In July, Groove hosted two National Finals, one in Atlantic City, New Jersey, and the other in Myrtle Beach, South Carolina. Each event offered age-appropriate social events and dance education opportunities, professionalism from judges and staff, and emphasis on dance as an art form that can be both meaningful and fun.
Barbara Bouchard, of Barbara Hatch School of Dance in Farmington Hills, Michigan (winner of The JAM and the Groove Award in Myrtle Beach), was set to head to another competition’s national. Before making the final decision, however, Bouchard and her team attended Groove’s regionals and were so pleased with the experience that they decided to attend Groove’s National Final as well. Bouchard loves the technique classes and age-appropriate parties that Groove offers. She describes how not all nationals include classes but how doing so helps keep competitors focused on continuing to learn and grow. As for the parties, there was one for 12 and under and one for 13 and over. These offerings, Bouchard asserts, made it so “the emphasis was not just to compete, but to have a whole dance experience”.
The judges’ critiques also helped Bouchard and her dancers have a positive Nationals experience. “All the judges’ critiques were very positive and well thought-out,” she shares. “They encouraged us to keep doing what we’re doing, working hard on technique and performance quality.”
While the judges critiqued and scored the routines, event staff helped keep things running smoothly and encouraged a positive atmosphere.
Chelsea Schilpp, owner of Center Stage Dance Academy in Pittsburgh, Pennsylvania, was particularly impressed with the Groove staff. “The Groove staff is amazing,” she says. “Unbelievably professional and highly knowledgeable with regards to the general operations associated with running a dance competition.”
Other staff helped keep things running smoothly and encouraged a positive atmosphere.
Annette Merlini from Dance Dimensions in New Milford, New Jersey (winner of The JAM and the Groove Award in Atlantic City), describes how Groove staff kept things running on time but gave competitors breathing room to prepare themselves for performance.
The JAM at the end of the competition contributes to it being more about learning and having fun than having “perfect” technique. For The JAM, Groove invites the most memorable, compelling pieces back to the stage. Merlini explains, “The judges invite numbers to The JAM that aren’t necessarily the most technically advanced but have an overall impressive performance presentation.”
Her studio, Dance Dimensions, won The JAM in Atlantic City, with “One More Time”, an upbeat tap number from choreographer Lisa Minery. It’s a production number with dancers ranging from eight to 17 years old, with many intriguing rhythm changes.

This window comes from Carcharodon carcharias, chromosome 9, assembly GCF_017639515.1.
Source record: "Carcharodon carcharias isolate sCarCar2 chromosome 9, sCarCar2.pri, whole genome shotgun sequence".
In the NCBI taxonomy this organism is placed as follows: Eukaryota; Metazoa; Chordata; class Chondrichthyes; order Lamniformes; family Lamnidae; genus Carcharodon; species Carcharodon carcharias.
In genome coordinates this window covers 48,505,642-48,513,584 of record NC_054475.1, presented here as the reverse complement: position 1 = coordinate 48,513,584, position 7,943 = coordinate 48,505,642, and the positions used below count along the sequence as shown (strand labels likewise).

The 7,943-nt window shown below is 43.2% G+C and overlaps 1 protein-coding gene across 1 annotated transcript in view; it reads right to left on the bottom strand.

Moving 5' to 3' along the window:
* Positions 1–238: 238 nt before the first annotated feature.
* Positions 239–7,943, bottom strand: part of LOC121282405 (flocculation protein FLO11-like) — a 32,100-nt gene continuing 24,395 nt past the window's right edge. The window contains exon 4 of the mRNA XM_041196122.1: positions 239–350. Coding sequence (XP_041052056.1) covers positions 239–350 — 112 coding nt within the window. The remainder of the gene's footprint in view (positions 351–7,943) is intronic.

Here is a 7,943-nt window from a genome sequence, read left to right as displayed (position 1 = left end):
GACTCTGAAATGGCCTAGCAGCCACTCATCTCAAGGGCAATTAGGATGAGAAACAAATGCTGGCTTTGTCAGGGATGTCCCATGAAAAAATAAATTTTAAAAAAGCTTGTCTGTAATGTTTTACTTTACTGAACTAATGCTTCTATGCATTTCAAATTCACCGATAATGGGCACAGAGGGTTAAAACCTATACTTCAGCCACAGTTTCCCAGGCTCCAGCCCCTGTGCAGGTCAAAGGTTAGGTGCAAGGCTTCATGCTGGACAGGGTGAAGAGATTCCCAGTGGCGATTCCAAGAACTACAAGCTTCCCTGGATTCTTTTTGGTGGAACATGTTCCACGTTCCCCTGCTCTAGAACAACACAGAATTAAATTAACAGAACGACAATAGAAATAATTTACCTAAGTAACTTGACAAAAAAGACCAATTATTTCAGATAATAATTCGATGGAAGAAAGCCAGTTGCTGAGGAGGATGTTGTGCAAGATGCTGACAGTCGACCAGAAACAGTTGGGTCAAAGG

Bouchard’s team won The JAM in Myrtle Beach, with a group jazz dance titled “Dangerous”, set to an “underrated” Michael Jackson song, as Bouchard describes. The dancers use ballet barres, like in “Big Spender”, but in a new way – “with a different vibe, a different feel”, she claims. Bouchard thinks that “with the judges throwing out the scores, my dancers could forget about ‘perfect’ technique and just have fun!” That served the team well, to say in the least, as The JAM winners.
Merlini remembers a couple of other unique, compelling pieces. There was one hip hop piece where dancers “threw each other around the stage with bungee cords”, Elizabeth Streb-style, she describes. Another piece created a compelling new version of the been-there, seen-that child’s nightmare piece. Merlini recounts that it was so authentic, it scared a couple of little ones out of the auditorium. “For a scene that’s been seen so many times, it was so original!” she says.
Both studio owners feel their dancers gained a lot more than a trophy from Groove’s National Finals. “I like the fact that [my dancers] met dancers from many different studios, and were inspired,” says Merlini. Bouchard appreciates that with the overall package of the competition experience, she and her dancers knew “what [they] were getting into”, which makes them excited to see where Groove is headed.
And Schilpp adds, “In my over-decade long run as a studio owner, it is rare to attend a competition year-in and year-out and always seem to have a great group of studios as [Groove] competition. We cheer one another on, congratulate each other’s dancers, and seem to remain in contact after the event as a means of professional networking.”
Groove’s National Finals demonstrate that competing can offer an amazing singular experience, as well as learning and growth to last much longer for everyone involved. Enthusiasm for true connections and excellence in art-making — it seems this experience beats a trophy any day.
By Kathryn Boland of Dance Informa.
Photo (top): Dance Dimensions at Groove Nationals. Photo courtesy of Annette Merlini.